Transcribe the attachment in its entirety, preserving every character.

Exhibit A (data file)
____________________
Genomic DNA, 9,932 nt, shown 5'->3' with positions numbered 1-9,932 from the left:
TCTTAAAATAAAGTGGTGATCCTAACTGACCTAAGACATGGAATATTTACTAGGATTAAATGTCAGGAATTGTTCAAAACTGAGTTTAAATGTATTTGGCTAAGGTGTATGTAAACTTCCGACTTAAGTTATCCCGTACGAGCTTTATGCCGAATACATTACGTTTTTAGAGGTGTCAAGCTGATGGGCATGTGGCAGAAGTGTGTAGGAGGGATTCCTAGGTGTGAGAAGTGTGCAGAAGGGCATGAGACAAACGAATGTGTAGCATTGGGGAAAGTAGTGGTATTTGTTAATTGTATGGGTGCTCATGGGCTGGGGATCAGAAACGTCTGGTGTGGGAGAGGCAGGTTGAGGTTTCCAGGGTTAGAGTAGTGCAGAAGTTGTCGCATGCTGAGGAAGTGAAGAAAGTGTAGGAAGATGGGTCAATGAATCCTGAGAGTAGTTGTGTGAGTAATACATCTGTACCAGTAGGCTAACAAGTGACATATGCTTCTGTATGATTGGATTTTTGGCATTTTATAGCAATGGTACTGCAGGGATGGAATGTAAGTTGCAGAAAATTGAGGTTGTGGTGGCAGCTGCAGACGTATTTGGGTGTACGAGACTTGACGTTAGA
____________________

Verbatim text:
Genomic DNA, 9,932 nt, shown 5'->3' with positions numbered 1-9,932 from the left:
TCTTAAAATAAAGTGGTGATCCTAACTGACCTAAGACATGGAATATTTACTAGGATTAAATGTCAGGAATTGTTCAAAACTGAGTTTAAATGTATTTGGCTAAGGTGTATGTAAACTTCCGACTTAAGTTATCCCGTACGAGCTTTATGCCGAATACATTACGTTTTTAGAGGTGTCAAGCTGATGGGCATGTGGCAGAAGTGTGTAGGAGGGATTCCTAGGTGTGAGAAGTGTGCAGAAGGGCATGAGACAAACGAATGTGTAGCATTGGGGAAAGTAGTGGTATTTGTTAATTGTATGGGTGCTCATGGGCTGGGGATCAGAAACGTCTGGTGTGGGAGAGGCAGGTTGAGGTTTCCAGGGTTAGAGTAGTGCAGAAGTTGTCGCATGCTGAGGAAGTGAAGAAAGTGTAGGAAGATGGGTCAATGAATCCTGAGAGTAGTTGTGTGAGTAATACATCTGTACCAGTAGGCTAACAAGTGACATATGCTTCTGTATGATTGGATTTTTGGCATTTTATAGCAATGGTACTGCAGGGATGGAATGTAAGTTGCAGAAAATTGAGGTTGTGGTGGCAGCTGCAGACGTATTTGGGTGTACGAGACTTGACGTTAGA